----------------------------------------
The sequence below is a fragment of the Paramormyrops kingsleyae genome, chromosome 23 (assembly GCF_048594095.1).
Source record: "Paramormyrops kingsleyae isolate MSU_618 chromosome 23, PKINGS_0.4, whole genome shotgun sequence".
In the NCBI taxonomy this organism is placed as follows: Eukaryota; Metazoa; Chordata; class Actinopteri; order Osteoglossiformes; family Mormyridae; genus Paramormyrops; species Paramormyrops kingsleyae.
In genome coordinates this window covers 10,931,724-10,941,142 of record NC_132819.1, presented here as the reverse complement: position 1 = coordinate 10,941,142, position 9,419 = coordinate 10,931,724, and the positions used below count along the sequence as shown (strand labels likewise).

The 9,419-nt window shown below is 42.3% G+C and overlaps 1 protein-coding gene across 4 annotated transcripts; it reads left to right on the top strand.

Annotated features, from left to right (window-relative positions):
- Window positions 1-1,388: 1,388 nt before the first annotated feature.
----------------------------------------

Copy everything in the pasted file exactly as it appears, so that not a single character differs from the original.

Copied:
The sequence below is a fragment of the Paramormyrops kingsleyae genome, chromosome 23 (assembly GCF_048594095.1).
Source record: "Paramormyrops kingsleyae isolate MSU_618 chromosome 23, PKINGS_0.4, whole genome shotgun sequence".
In the NCBI taxonomy this organism is placed as follows: Eukaryota; Metazoa; Chordata; class Actinopteri; order Osteoglossiformes; family Mormyridae; genus Paramormyrops; species Paramormyrops kingsleyae.
In genome coordinates this window covers 10,931,724-10,941,142 of record NC_132819.1, presented here as the reverse complement: position 1 = coordinate 10,941,142, position 9,419 = coordinate 10,931,724, and the positions used below count along the sequence as shown (strand labels likewise).

The 9,419-nt window shown below is 42.3% G+C and overlaps 1 protein-coding gene across 4 annotated transcripts; it reads left to right on the top strand.

Annotated features, from left to right (window-relative positions):
- Window positions 1-1,388: 1,388 nt before the first annotated feature.